Application Programming Interfaces or APIs came into existence a couple of decades ago. It all started with the need for an interaction between two different software systems. APIs started gaining attention when web applications became popular. Today, a growing number of an organization’s business models and channels are based on secure access of functionality and exchange of their data. The enablement of turning an organization or business into a platform is referred to today as the API economy. The likes of Google, Microsoft, Facebook, Twitter, etc. built an interconnected world that created an explosion of data. In this age of the Internet, data is everything. Whoever owns the data can literally generate millions of dollars out of it. How? By exposing this data to consumers via APIs and charging for its usage. As a result, there is a need to protect APIs from unsolicited access.
The security of the APIs is important to protect the organization’s data that is exposed to consumers. As APIs have evolved, the security of it has also evolved. This article details the evolution of API security by covering the history of API security, current state of API security, modern API security threats and using Machine Learning techniques for the API security.
History of API Security
From 1960s, RPC, CORBA, Java RMI to recent APIs, we see the need of the API is eminent. The Modern APIs aka REST APIs came into existence with Roy Fielding’s dissertation. Soon they became the backbone of the world wide web in 2010s.
The data lying on the disc joined the movement and started flowing over the internet. As a public web, there was a need for confidentiality and security for the APIs. In 1994, Netscape Communications created HTTPS for its Netscape Navigator web browser which uses SSL protocol. HTTPS was formally specified in RFC-2818 in the year 2000. HTTPS helps to protect the data transmission over the wire. However, transport layer security was not enough to maintain the confidentiality, the end user identity was also important. With the layered architectural style mentioned in REST definitions, we can add a separate authentication security layer. Thus, various authentication mechanisms were implemented including basic authentication, SAML tokens, and plain username-password. Soon, with the ever-changing nature of the technology, these security & identity methods became obsolete.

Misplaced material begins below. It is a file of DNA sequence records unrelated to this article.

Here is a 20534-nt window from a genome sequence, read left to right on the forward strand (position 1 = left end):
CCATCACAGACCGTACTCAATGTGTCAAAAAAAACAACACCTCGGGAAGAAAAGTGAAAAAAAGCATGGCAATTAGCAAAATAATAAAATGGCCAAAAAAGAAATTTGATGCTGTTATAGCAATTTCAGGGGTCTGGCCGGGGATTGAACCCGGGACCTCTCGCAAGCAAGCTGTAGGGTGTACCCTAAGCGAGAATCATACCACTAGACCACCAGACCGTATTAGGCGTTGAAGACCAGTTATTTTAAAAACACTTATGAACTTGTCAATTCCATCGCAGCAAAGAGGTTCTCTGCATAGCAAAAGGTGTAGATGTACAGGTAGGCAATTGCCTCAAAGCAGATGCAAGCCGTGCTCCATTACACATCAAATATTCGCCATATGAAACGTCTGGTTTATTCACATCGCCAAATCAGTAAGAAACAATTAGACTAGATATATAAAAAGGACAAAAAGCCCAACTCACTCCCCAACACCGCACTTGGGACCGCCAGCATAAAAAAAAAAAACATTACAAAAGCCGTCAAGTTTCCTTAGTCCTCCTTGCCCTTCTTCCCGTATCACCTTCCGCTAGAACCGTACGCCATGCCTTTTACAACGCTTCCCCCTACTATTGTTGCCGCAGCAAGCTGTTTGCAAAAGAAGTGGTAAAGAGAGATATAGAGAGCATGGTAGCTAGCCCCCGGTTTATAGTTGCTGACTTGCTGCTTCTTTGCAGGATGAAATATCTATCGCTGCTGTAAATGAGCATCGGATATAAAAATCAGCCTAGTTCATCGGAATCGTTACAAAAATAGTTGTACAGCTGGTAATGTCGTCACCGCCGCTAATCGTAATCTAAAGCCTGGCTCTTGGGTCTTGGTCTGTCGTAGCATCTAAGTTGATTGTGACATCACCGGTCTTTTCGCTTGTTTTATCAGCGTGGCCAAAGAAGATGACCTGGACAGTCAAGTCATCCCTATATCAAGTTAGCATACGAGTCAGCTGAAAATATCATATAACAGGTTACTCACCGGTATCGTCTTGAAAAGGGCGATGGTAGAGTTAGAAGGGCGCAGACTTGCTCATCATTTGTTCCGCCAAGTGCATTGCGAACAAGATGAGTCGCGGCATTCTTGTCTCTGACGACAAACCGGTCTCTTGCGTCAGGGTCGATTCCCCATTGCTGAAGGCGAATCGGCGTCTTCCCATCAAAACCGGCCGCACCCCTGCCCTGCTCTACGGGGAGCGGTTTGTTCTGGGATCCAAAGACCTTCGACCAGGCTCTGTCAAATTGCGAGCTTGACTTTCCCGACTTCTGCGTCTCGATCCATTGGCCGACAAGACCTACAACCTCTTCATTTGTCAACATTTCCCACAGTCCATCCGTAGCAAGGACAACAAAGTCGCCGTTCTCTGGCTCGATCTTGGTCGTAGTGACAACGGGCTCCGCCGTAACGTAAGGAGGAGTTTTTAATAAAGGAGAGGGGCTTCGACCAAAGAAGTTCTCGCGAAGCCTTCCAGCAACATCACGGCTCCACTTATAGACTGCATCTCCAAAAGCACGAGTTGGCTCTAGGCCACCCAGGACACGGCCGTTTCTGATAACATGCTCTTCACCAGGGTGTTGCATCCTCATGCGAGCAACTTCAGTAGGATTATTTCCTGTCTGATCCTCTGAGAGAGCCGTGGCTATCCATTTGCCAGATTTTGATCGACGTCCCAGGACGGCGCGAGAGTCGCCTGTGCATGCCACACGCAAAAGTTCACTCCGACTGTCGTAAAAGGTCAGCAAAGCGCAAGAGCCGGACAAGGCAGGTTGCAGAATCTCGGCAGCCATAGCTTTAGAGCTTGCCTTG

Current State of API Security
The API economy grew in the last few years enormously. One catalyst of growth was mobile application development (apps). The growth of apps started with B2C and now we are seeing a massive growth in the B2B space as well. With this growth, there is a need to provide comprehensive API security. Due to the diversified portfolio of APIs, the security practices also need to evolve and consider unique needs of API usage across mobile, voice and other emerging applications. API management is playing a crucial role in bringing these diversified APIs on to a single platform.